Artificial intelligence and networked production
In 1996, with its F-44 continuously operating picker line, the company launched the first machine with an intelligent control system. The VMS packaging machine control system set the stage for a simple machine structure with a reduced number of mechanical components, which led to the development of today’s modular sub-machines.
Today, the seven basic modules now enable a highly adaptable machine structure, within which all functions, such as feeding, erecting, filling, capping/lidding/sealing, labelling, marking and palletising can be combined. In addition to the VMS control system, the two-, three- and four-axis robots, image recognition systems and the recently introduced Transmodul standard component all come together to form the basis of the TLM machines. Thanks to these rail-based robots, transport tasks can be engineered much more efficiently. At the same time, the Transmodul further increases the compactness of the TLM systems.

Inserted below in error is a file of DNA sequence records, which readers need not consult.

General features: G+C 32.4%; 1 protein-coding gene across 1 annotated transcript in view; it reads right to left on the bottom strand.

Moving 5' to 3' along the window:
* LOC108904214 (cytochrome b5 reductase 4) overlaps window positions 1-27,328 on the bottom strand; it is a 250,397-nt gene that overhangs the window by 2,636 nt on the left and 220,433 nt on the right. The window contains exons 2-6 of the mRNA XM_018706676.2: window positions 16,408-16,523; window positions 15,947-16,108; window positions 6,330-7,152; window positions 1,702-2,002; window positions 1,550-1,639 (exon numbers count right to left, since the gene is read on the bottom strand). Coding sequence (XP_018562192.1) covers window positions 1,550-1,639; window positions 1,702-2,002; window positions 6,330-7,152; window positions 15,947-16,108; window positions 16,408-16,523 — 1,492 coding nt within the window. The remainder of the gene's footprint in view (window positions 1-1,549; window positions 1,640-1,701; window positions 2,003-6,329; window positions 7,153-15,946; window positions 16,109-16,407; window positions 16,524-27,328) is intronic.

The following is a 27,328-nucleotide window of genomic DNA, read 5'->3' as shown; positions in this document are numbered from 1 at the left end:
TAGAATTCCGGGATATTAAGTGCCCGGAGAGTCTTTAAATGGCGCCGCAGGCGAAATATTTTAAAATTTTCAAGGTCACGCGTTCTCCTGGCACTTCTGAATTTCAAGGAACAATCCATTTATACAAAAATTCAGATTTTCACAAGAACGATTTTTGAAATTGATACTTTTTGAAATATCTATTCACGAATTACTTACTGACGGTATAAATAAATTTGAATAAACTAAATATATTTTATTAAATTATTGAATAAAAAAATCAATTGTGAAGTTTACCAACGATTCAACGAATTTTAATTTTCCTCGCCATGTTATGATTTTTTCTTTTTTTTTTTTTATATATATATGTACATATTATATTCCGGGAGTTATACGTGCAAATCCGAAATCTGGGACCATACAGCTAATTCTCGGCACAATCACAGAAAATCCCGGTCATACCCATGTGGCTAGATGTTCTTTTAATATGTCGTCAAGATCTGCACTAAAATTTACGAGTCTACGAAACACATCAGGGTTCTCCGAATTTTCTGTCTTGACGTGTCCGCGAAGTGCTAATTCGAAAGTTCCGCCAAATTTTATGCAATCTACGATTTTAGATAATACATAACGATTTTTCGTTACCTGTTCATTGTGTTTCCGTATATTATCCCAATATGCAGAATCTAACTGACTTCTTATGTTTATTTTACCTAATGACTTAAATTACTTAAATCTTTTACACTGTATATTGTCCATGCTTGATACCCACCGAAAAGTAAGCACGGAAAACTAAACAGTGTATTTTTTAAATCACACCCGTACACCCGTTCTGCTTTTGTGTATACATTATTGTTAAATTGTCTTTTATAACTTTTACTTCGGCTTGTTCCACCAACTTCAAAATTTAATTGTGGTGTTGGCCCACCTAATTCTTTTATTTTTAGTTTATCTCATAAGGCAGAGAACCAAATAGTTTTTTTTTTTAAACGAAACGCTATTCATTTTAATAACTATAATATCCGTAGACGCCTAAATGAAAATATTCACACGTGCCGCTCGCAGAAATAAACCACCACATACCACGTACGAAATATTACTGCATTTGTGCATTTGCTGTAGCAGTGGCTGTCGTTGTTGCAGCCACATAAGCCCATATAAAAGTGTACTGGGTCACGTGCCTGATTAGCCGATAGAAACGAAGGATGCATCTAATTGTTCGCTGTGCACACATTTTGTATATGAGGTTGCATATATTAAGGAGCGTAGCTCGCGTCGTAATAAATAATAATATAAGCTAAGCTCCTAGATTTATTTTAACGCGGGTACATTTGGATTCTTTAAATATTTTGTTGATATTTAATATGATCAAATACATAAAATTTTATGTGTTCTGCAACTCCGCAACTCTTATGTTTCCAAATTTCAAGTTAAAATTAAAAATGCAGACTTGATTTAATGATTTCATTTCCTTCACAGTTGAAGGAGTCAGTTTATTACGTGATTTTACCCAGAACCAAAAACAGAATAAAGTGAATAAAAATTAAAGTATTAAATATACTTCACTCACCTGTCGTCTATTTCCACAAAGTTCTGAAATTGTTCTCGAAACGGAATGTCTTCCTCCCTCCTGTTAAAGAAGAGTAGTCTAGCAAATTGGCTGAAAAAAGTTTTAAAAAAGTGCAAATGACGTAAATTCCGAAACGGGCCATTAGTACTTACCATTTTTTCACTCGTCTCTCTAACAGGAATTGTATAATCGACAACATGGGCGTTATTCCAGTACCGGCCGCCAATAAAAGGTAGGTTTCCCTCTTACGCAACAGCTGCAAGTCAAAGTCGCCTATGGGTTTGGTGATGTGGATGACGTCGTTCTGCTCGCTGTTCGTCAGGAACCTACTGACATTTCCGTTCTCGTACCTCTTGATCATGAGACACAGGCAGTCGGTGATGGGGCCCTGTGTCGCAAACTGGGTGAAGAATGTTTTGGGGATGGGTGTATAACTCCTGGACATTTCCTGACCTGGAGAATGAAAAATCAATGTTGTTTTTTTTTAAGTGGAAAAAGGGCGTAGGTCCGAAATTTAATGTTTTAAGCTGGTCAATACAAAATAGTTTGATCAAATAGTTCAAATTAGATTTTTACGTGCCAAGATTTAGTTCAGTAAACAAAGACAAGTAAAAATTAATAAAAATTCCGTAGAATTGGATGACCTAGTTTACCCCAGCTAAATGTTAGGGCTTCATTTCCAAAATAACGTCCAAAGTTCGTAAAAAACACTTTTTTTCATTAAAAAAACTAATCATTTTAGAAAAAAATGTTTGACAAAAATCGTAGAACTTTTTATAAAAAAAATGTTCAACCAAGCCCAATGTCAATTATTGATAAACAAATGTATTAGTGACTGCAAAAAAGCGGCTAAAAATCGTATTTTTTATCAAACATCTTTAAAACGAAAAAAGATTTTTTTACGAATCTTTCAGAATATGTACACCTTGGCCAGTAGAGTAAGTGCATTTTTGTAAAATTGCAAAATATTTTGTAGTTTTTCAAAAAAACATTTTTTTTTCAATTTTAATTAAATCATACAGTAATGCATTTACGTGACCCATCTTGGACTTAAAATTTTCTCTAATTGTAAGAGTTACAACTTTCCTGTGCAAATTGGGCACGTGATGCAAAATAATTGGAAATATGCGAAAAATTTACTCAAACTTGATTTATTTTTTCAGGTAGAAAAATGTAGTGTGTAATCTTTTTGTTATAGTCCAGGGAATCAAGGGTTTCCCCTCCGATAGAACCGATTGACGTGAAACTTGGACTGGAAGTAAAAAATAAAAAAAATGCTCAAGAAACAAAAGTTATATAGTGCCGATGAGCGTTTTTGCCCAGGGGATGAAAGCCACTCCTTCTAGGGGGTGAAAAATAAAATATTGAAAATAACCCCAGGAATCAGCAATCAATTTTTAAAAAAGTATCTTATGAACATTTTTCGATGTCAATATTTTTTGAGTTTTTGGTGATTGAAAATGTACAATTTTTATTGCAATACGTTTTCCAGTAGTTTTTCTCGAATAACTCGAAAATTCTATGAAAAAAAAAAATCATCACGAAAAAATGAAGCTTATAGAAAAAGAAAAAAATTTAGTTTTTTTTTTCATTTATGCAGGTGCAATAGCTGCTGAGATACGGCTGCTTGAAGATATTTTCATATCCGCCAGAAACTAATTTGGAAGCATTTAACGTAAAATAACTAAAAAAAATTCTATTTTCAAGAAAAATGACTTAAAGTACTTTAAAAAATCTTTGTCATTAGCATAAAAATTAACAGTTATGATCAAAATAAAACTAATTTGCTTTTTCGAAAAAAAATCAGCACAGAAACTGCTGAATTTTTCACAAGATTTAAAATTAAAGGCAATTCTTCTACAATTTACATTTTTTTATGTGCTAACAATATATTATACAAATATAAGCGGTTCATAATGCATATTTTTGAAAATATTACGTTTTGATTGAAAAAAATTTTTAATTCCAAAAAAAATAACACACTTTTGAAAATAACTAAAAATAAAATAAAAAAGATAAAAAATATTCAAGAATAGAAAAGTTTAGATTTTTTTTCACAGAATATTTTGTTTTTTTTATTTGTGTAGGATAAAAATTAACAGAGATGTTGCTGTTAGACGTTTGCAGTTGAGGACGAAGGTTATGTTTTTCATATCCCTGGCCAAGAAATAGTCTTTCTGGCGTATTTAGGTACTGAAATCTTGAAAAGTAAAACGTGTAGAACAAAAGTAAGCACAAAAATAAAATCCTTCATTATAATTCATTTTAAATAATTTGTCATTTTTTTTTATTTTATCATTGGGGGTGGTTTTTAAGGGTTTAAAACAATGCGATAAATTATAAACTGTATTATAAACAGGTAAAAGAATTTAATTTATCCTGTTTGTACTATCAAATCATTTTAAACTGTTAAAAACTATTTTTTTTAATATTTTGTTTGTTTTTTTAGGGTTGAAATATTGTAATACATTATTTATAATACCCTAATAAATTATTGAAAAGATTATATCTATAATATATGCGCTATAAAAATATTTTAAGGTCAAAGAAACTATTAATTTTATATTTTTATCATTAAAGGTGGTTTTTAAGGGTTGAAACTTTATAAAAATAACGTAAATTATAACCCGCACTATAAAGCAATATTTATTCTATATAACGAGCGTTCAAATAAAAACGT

“Our goal is to combine intelligent software and reduced mechanics, while continuously increasing flexibility and adaptability,” explains Ralf Schubert, who has been running the Schubert business since 2012 together with his father Gerhard, his brother Gerald Schubert and Peter Gabriel. Based on this principle, Schubert presented the first packaging machine without an electrical cabinet at the 2014 Interpack show. Since the machine’s servo amplifiers are included within the TLM robots’ distributed control architecture, an electrical cabinet is no longer required – and the number of electronic parts could therefore be significantly reduced.